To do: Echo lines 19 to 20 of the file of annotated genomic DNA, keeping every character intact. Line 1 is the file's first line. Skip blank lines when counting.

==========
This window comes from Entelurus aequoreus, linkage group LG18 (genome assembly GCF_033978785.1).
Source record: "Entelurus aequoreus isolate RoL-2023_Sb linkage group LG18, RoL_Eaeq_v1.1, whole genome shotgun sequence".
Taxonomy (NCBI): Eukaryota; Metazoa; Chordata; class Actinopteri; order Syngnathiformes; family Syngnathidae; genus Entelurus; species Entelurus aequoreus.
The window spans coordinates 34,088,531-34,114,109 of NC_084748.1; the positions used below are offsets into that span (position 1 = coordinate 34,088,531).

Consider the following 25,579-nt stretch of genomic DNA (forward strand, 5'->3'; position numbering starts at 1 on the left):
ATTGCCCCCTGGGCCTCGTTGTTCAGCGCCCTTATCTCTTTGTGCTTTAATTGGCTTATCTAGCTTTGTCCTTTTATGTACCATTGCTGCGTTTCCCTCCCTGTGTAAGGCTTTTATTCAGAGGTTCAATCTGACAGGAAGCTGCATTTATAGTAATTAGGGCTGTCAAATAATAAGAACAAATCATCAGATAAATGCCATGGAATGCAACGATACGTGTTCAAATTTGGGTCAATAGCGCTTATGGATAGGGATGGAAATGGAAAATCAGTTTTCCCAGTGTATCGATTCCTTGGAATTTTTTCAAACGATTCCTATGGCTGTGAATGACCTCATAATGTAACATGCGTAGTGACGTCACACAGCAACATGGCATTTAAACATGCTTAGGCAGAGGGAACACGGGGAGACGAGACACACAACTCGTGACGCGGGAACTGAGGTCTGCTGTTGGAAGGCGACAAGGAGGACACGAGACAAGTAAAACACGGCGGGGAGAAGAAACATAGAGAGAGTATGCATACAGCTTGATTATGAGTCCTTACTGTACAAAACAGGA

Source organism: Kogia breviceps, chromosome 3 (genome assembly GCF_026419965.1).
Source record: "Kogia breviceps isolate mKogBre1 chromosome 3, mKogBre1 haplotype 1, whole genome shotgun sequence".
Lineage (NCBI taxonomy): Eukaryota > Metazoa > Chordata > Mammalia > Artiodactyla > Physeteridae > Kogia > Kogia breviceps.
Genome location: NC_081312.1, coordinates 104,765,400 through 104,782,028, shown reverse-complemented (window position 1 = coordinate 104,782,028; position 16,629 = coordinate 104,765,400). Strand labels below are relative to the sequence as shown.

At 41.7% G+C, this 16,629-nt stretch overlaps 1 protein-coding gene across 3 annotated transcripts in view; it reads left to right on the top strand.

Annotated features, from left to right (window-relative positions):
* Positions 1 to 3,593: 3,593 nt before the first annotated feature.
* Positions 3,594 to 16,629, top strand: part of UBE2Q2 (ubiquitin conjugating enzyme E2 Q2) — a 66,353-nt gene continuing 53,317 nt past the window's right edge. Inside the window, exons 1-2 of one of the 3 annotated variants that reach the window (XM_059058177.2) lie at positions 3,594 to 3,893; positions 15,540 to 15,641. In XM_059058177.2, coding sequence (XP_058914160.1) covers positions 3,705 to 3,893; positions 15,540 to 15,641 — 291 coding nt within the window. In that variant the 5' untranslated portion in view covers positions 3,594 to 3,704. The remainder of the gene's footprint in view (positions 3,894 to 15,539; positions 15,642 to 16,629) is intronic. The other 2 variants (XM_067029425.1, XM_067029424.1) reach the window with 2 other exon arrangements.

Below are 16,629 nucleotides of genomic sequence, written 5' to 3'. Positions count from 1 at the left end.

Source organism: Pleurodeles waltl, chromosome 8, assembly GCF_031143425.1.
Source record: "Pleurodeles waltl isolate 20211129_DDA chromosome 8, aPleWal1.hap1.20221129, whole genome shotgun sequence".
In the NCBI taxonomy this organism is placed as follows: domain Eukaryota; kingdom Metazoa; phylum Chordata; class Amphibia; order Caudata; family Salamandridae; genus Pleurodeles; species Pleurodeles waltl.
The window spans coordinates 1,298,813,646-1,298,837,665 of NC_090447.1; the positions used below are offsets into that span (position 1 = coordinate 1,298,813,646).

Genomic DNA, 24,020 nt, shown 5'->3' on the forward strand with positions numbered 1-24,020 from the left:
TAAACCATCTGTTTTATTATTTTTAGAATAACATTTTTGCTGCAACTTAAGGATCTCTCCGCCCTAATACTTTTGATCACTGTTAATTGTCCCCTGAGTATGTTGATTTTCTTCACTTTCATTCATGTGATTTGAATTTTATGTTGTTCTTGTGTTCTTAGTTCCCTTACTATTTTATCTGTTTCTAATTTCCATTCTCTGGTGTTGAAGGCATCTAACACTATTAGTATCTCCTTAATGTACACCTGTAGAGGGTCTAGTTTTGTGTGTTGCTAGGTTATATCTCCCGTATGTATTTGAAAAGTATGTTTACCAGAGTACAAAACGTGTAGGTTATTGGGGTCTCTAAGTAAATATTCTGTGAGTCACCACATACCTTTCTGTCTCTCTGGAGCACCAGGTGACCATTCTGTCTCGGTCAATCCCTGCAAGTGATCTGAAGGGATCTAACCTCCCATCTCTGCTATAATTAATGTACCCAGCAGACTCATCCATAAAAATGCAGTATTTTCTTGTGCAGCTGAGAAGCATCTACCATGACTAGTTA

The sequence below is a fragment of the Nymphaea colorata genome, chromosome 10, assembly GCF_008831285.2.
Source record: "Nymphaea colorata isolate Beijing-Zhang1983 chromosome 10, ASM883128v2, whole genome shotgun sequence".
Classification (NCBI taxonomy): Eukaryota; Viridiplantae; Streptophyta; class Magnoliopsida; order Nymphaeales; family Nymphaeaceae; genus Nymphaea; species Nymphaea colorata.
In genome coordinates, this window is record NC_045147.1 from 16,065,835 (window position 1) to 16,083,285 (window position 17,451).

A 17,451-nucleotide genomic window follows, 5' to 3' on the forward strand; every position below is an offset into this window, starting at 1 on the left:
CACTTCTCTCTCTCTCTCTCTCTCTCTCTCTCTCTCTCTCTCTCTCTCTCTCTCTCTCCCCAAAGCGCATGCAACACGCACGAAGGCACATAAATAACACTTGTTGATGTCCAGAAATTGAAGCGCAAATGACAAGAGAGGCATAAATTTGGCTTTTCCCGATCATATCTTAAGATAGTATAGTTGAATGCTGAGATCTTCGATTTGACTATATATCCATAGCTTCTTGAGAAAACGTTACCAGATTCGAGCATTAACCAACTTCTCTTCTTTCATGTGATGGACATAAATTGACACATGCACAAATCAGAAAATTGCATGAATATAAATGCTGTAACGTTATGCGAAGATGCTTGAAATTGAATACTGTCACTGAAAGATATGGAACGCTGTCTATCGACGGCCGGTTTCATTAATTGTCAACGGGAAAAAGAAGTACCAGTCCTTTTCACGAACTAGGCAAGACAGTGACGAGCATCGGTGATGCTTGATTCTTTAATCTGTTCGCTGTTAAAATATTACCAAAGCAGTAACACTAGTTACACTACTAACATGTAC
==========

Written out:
The window spans coordinates 1,298,813,646-1,298,837,665 of NC_090447.1; the positions used below are offsets into that span (position 1 = coordinate 1,298,813,646).

Genomic DNA, 24,020 nt, shown 5'->3' on the forward strand with positions numbered 1-24,020 from the left: